McGeorge Adjunct Professor Chris Micheli

Now that the deadline for Governor Newsom to act on the legislation that made it to his desk has passed, we can take a brief overview of how he acted on the bills that made it to the Governor’s desk in his first year in office.

In total, 1,042 bills – out of 2,625

Greensheets staff writer Mike Adams at McGeorge School of Law

By: Mike Adams

Kids these days with their newfangled smartphones! It’s stunting their brains!

It sounds like a clichéd complaint from an older generation, but that grouchy old curmudgeon might actually be right. Modern social science research is starting to uncover some very serious negative effects of excessive screen time. Depression and lowered school achievement

McGeorge Adjunct Professor Chris Micheli

Most of the powers of the executive branch of California’s state government are found in Article V of the California Constitution. Today’s post and podcast is a description, briefly, of those constitutional provisions affecting the Governor and his or her administration. A smaller sample of the Governor’s powers are discussed in the post, while

McGeorge Adjunct Professor Chris Micheli

Most of the provisions pertaining to the California Legislature can be found in Article IV of the California State Constitution, although provisions affecting the legislative branch of government appear in nearly half a dozen other articles of the state constitution. The California Constitution is generally looked at in order to determine whether it prohibits

McGeorge Adjunct Professor Chris Micheli

There are several ways in which the California Legislature can influence the rulemaking activities of these executive branch entities. Primarily the Legislature does this through lawmaking and the budget.

Generally speaking, the authority of California’s agencies and departments to adopt policy through its rulemaking activities is both defined and restricted by state statute. It’s

McGeorge Adjunct Professor Chris Micheli

Under our state constitution’s separation of power provisions, the laws of the state are generally enacted by the legislative branch of government, administered by the executive branch of government, and interpreted by the judicial branch of government. With the executive branch being charged with both administering and enforcing the law, state agencies and departments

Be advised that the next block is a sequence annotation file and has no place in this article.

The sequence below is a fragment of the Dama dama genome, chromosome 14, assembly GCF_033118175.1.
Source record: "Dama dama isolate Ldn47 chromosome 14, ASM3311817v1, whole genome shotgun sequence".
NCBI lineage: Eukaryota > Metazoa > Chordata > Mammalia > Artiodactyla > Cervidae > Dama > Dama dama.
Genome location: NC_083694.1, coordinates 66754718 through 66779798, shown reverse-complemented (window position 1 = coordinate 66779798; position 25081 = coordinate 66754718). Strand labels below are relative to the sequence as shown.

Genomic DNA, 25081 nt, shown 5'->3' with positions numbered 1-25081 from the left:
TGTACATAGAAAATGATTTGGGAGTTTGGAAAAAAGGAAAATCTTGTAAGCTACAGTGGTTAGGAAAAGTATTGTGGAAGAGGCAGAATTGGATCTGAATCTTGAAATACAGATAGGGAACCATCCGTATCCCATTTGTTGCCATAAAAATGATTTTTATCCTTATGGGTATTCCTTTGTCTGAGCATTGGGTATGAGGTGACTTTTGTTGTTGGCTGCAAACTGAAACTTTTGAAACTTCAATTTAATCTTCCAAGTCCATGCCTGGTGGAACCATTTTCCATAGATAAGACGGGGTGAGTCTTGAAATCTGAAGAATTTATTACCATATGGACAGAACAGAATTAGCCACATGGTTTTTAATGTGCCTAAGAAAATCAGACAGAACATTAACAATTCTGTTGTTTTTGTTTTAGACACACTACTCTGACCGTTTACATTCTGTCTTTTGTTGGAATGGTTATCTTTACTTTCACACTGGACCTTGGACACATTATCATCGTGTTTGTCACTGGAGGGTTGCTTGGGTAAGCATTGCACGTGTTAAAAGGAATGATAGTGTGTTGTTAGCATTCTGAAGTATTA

McGeorge Adjunct Professor Chris Micheli

There are a number of political institutions in California. California’s constitutional officers, that is those who are provided for by the California Constitution, are among those important political institutions. I’ll provide a brief overview of all of California’s Constitutional Officers, save the Governor, below. Two of the officers

McGeorge Adjunct Professor Chris Micheli

Today I’ll be taking an in-depth look at California’s Constitution, and also do a brief comparison of California’s Constitution to the U.S. Constitution.

California’s Constitution was adopted in 1849, just prior to California becoming a state in 1850. It is the governing document for the state of California. By most accounts, our state’s constitution

McGeorge Adjunct Professor Chris Micheli

Like the federal government, California laws are found in three places: the state constitution, the codes or the statutes, and regulations. The hierarchy of laws in California is the same as under federal law, with the Constitution on top, statutes in the middle, and regulations on the bottom. The following is a brief overview

McGeorge Adjunct Professor Chris Micheli

Lobbying is advocating on behalf of a client or cause – generally for payment but also sometimes on a volunteer basis – to attempt to influence official action of either legislative or executive branch officials, and their staff. Individuals, or groups of individuals, lobby elected and appointed officials and their staff in an attempt